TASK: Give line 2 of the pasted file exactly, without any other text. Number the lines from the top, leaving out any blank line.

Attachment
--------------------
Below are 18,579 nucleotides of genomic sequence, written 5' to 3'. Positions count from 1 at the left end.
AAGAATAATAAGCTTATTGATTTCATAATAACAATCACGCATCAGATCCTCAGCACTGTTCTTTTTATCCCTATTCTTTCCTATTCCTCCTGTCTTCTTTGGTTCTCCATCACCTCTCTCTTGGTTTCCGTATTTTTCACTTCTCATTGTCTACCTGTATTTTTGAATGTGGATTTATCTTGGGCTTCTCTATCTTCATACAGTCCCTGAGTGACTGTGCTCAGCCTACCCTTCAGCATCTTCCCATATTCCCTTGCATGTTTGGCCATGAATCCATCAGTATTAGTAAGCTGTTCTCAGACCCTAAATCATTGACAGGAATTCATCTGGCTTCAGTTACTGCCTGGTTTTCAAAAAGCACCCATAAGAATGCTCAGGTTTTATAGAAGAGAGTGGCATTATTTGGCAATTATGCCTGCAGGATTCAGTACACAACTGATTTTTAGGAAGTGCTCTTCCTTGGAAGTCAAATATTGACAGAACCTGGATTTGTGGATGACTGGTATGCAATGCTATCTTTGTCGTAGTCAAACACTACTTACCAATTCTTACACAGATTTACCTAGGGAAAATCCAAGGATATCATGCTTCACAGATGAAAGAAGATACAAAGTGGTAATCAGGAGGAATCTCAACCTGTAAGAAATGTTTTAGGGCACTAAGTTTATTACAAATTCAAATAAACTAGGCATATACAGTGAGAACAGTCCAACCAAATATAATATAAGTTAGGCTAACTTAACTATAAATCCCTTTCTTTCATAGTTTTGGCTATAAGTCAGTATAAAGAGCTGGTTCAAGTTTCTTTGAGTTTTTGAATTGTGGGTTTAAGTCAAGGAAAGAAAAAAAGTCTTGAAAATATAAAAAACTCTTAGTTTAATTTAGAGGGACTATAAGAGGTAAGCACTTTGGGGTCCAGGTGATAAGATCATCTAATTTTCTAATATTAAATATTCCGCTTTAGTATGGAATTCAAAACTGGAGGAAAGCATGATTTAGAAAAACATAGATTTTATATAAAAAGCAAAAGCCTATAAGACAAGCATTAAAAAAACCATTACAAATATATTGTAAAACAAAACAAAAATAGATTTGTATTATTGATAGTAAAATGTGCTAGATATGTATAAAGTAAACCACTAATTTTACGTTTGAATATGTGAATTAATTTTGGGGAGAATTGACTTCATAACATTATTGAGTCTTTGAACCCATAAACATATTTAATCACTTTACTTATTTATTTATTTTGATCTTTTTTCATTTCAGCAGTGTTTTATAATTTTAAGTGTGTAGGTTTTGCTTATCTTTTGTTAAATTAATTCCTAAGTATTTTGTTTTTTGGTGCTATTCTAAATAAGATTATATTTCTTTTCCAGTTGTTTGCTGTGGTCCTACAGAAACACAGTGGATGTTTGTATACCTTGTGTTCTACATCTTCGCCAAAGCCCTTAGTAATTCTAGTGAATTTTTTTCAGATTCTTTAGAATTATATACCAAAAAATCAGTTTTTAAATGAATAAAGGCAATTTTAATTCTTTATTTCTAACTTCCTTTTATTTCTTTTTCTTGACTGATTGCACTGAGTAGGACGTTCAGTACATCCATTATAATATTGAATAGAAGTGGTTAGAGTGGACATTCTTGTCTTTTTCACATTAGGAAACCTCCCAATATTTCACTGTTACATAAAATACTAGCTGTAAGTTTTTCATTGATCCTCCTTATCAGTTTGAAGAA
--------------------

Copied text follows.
AAGAATAATAAGCTTATTGATTTCATAATAACAATCACGCATCAGATCCTCAGCACTGTTCTTTTTATCCCTATTCTTTCCTATTCCTCCTGTCTTCTTTGGTTCTCCATCACCTCTCTCTTGGTTTCCGTATTTTTCACTTCTCATTGTCTACCTGTATTTTTGAATGTGGATTTATCTTGGGCTTCTCTATCTTCATACAGTCCCTGAGTGACTGTGCTCAGCCTACCCTTCAGCATCTTCCCATATTCCCTTGCATGTTTGGCCATGAATCCATCAGTATTAGTAAGCTGTTCTCAGACCCTAAATCATTGACAGGAATTCATCTGGCTTCAGTTACTGCCTGGTTTTCAAAAAGCACCCATAAGAATGCTCAGGTTTTATAGAAGAGAGTGGCATTATTTGGCAATTATGCCTGCAGGATTCAGTACACAACTGATTTTTAGGAAGTGCTCTTCCTTGGAAGTCAAATATTGACAGAACCTGGATTTGTGGATGACTGGTATGCAATGCTATCTTTGTCGTAGTCAAACACTACTTACCAATTCTTACACAGATTTACCTAGGGAAAATCCAAGGATATCATGCTTCACAGATGAAAGAAGATACAAAGTGGTAATCAGGAGGAATCTCAACCTGTAAGAAATGTTTTAGGGCACTAAGTTTATTACAAATTCAAATAAACTAGGCATATACAGTGAGAACAGTCCAACCAAATATAATATAAGTTAGGCTAACTTAACTATAAATCCCTTTCTTTCATAGTTTTGGCTATAAGTCAGTATAAAGAGCTGGTTCAAGTTTCTTTGAGTTTTTGAATTGTGGGTTTAAGTCAAGGAAAGAAAAAAAGTCTTGAAAATATAAAAAACTCTTAGTTTAATTTAGAGGGACTATAAGAGGTAAGCACTTTGGGGTCCAGGTGATAAGATCATCTAATTTTCTAATATTAAATATTCCGCTTTAGTATGGAATTCAAAACTGGAGGAAAGCATGATTTAGAAAAACATAGATTTTATATAAAAAGCAAAAGCCTATAAGACAAGCATTAAAAAAACCATTACAAATATATTGTAAAACAAAACAAAAATAGATTTGTATTATTGATAGTAAAATGTGCTAGATATGTATAAAGTAAACCACTAATTTTACGTTTGAATATGTGAATTAATTTTGGGGAGAATTGACTTCATAACATTATTGAGTCTTTGAACCCATAAACATATTTAATCACTTTACTTATTTATTTATTTTGATCTTTTTTCATTTCAGCAGTGTTTTATAATTTTAAGTGTGTAGGTTTTGCTTATCTTTTGTTAAATTAATTCCTAAGTATTTTGTTTTTTGGTGCTATTCTAAATAAGATTATATTTCTTTTCCAGTTGTTTGCTGTGGTCCTACAGAAACACAGTGGATGTTTGTATACCTTGTGTTCTACATCTTCGCCAAAGCCCTTAGTAATTCTAGTGAATTTTTTTCAGATTCTTTAGAATTATATACCAAAAAATCAGTTTTTAAATGAATAAAGGCAATTTTAATTCTTTATTTCTAACTTCCTTTTATTTCTTTTTCTTGACTGATTGCACTGAGTAGGACGTTCAGTACATCCATTATAATATTGAATAGAAGTGGTTAGAGTGGACATTCTTGTCTTTTTCACATTAGGAAACCTCCCAATATTTCACTGTTACATAAAATACTAGCTGTAAGTTTTTCATTGATCCTCCTTATCAGTTTGAAGAA